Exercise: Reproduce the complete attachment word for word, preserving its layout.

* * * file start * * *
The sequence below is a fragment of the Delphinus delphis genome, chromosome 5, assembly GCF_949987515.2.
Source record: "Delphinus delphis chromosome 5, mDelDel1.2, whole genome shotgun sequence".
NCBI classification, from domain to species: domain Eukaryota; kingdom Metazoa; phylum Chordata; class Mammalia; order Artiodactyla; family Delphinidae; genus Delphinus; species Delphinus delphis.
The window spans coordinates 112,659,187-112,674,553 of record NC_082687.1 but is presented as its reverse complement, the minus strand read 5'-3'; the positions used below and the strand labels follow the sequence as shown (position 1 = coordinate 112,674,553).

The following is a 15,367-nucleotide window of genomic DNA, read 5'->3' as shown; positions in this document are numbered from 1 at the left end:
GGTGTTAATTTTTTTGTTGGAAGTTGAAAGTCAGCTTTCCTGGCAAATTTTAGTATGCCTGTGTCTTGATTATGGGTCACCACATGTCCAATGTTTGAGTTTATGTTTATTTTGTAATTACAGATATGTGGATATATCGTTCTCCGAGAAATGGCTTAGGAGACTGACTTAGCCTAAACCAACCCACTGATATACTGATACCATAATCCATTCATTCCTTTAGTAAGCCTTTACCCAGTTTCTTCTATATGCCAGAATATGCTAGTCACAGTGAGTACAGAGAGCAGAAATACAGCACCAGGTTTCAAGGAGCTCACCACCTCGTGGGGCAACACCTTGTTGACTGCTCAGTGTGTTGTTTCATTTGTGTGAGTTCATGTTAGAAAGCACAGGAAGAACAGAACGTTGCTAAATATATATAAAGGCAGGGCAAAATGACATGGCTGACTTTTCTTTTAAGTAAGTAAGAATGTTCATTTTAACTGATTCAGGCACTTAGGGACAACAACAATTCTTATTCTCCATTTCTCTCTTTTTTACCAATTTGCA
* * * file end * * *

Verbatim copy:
The sequence below is a fragment of the Delphinus delphis genome, chromosome 5, assembly GCF_949987515.2.
Source record: "Delphinus delphis chromosome 5, mDelDel1.2, whole genome shotgun sequence".
NCBI classification, from domain to species: domain Eukaryota; kingdom Metazoa; phylum Chordata; class Mammalia; order Artiodactyla; family Delphinidae; genus Delphinus; species Delphinus delphis.
The window spans coordinates 112,659,187-112,674,553 of record NC_082687.1 but is presented as its reverse complement, the minus strand read 5'-3'; the positions used below and the strand labels follow the sequence as shown (position 1 = coordinate 112,674,553).

The following is a 15,367-nucleotide window of genomic DNA, read 5'->3' as shown; positions in this document are numbered from 1 at the left end:
GGTGTTAATTTTTTTGTTGGAAGTTGAAAGTCAGCTTTCCTGGCAAATTTTAGTATGCCTGTGTCTTGATTATGGGTCACCACATGTCCAATGTTTGAGTTTATGTTTATTTTGTAATTACAGATATGTGGATATATCGTTCTCCGAGAAATGGCTTAGGAGACTGACTTAGCCTAAACCAACCCACTGATATACTGATACCATAATCCATTCATTCCTTTAGTAAGCCTTTACCCAGTTTCTTCTATATGCCAGAATATGCTAGTCACAGTGAGTACAGAGAGCAGAAATACAGCACCAGGTTTCAAGGAGCTCACCACCTCGTGGGGCAACACCTTGTTGACTGCTCAGTGTGTTGTTTCATTTGTGTGAGTTCATGTTAGAAAGCACAGGAAGAACAGAACGTTGCTAAATATATATAAAGGCAGGGCAAAATGACATGGCTGACTTTTCTTTTAAGTAAGTAAGAATGTTCATTTTAACTGATTCAGGCACTTAGGGACAACAACAATTCTTATTCTCCATTTCTCTCTTTTTTACCAATTTGCA